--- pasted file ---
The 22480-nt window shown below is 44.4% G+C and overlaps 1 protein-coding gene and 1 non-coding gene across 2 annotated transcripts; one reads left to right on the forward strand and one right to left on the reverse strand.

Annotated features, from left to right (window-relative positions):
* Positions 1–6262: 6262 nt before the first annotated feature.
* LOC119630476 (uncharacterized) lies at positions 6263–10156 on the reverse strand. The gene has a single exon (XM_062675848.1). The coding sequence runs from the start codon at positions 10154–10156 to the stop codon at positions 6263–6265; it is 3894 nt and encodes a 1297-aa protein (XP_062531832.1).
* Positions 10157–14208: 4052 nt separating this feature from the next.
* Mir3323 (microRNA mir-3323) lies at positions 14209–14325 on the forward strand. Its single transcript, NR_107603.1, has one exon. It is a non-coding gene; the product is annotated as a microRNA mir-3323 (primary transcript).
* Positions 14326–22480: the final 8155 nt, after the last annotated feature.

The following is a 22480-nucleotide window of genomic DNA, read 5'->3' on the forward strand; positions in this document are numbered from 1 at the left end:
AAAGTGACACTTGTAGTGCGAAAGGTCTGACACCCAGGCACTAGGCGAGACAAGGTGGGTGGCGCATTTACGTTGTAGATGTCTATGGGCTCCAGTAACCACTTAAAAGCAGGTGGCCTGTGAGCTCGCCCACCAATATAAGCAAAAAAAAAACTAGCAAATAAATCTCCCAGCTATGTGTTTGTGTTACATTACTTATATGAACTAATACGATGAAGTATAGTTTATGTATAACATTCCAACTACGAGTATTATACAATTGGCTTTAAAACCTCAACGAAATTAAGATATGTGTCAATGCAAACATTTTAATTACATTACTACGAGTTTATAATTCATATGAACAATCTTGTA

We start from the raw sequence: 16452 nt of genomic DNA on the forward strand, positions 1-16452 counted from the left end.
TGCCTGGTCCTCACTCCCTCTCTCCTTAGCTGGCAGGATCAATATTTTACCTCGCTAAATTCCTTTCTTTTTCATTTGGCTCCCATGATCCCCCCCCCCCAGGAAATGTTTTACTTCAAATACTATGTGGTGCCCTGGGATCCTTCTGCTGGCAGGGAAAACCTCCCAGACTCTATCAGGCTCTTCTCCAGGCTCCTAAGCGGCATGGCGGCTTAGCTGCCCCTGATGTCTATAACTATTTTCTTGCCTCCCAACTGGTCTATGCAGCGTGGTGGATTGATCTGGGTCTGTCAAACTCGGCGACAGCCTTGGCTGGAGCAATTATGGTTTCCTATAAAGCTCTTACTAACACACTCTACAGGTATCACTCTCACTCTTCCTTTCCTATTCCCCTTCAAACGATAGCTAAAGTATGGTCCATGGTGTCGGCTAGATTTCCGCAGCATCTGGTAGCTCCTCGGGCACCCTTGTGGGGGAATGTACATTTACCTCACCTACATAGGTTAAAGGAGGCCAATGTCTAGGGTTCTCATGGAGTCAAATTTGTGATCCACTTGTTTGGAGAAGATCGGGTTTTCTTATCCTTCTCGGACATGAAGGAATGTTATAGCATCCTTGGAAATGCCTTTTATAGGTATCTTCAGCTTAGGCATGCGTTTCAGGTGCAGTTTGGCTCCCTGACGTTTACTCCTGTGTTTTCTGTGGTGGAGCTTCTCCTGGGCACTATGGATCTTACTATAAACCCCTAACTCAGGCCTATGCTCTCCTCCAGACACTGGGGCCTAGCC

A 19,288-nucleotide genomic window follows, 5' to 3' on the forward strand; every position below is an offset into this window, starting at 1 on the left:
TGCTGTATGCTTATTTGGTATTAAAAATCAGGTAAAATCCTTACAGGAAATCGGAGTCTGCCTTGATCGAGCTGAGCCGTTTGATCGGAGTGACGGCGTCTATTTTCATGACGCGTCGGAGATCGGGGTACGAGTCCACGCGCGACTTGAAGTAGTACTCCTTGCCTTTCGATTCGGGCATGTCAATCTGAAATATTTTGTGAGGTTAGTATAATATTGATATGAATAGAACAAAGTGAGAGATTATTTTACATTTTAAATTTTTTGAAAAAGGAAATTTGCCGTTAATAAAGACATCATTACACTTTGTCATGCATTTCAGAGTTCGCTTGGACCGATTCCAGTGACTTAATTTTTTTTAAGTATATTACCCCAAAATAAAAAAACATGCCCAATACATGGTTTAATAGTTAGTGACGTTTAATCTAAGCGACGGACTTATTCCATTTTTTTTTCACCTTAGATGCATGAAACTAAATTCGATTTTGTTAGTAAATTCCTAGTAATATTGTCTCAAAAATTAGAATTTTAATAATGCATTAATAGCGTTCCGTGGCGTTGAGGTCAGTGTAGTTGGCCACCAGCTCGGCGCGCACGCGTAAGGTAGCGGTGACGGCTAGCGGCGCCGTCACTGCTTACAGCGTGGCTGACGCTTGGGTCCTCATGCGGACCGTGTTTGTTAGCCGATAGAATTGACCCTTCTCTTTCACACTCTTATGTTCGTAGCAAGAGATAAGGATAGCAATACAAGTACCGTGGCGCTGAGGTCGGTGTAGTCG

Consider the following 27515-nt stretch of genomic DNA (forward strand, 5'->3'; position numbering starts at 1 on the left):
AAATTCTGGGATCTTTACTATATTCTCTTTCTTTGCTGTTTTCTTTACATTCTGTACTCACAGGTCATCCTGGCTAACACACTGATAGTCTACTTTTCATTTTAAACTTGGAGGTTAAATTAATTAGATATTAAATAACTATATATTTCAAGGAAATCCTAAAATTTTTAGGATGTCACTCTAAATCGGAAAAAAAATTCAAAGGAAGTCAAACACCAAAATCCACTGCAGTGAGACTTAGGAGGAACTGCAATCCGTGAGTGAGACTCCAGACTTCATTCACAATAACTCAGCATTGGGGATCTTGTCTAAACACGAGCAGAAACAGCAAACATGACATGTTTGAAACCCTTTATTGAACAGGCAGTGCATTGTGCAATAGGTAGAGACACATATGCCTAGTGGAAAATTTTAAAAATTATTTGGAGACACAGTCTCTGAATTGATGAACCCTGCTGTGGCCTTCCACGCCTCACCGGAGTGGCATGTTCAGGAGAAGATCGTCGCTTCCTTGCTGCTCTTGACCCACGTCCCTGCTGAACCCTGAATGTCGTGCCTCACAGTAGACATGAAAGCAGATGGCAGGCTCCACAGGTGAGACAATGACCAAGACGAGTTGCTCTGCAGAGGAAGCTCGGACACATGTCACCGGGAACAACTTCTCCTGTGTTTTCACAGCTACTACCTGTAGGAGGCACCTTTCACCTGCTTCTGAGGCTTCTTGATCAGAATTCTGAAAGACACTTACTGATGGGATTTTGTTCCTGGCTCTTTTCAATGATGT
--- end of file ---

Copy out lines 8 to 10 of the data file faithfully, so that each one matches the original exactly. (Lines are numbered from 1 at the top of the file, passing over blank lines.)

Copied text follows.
The following is a 22480-nucleotide window of genomic DNA, read 5'->3' on the forward strand; positions in this document are numbered from 1 at the left end:
AAAGTGACACTTGTAGTGCGAAAGGTCTGACACCCAGGCACTAGGCGAGACAAGGTGGGTGGCGCATTTACGTTGTAGATGTCTATGGGCTCCAGTAACCACTTAAAAGCAGGTGGCCTGTGAGCTCGCCCACCAATATAAGCAAAAAAAAAACTAGCAAATAAATCTCCCAGCTATGTGTTTGTGTTACATTACTTATATGAACTAATACGATGAAGTATAGTTTATGTATAACATTCCAACTACGAGTATTATACAATTGGCTTTAAAACCTCAACGAAATTAAGATATGTGTCAATGCAAACATTTTAATTACATTACTACGAGTTTATAATTCATATGAACAATCTTGTA

We start from the raw sequence: 16452 nt of genomic DNA on the forward strand, positions 1-16452 counted from the left end.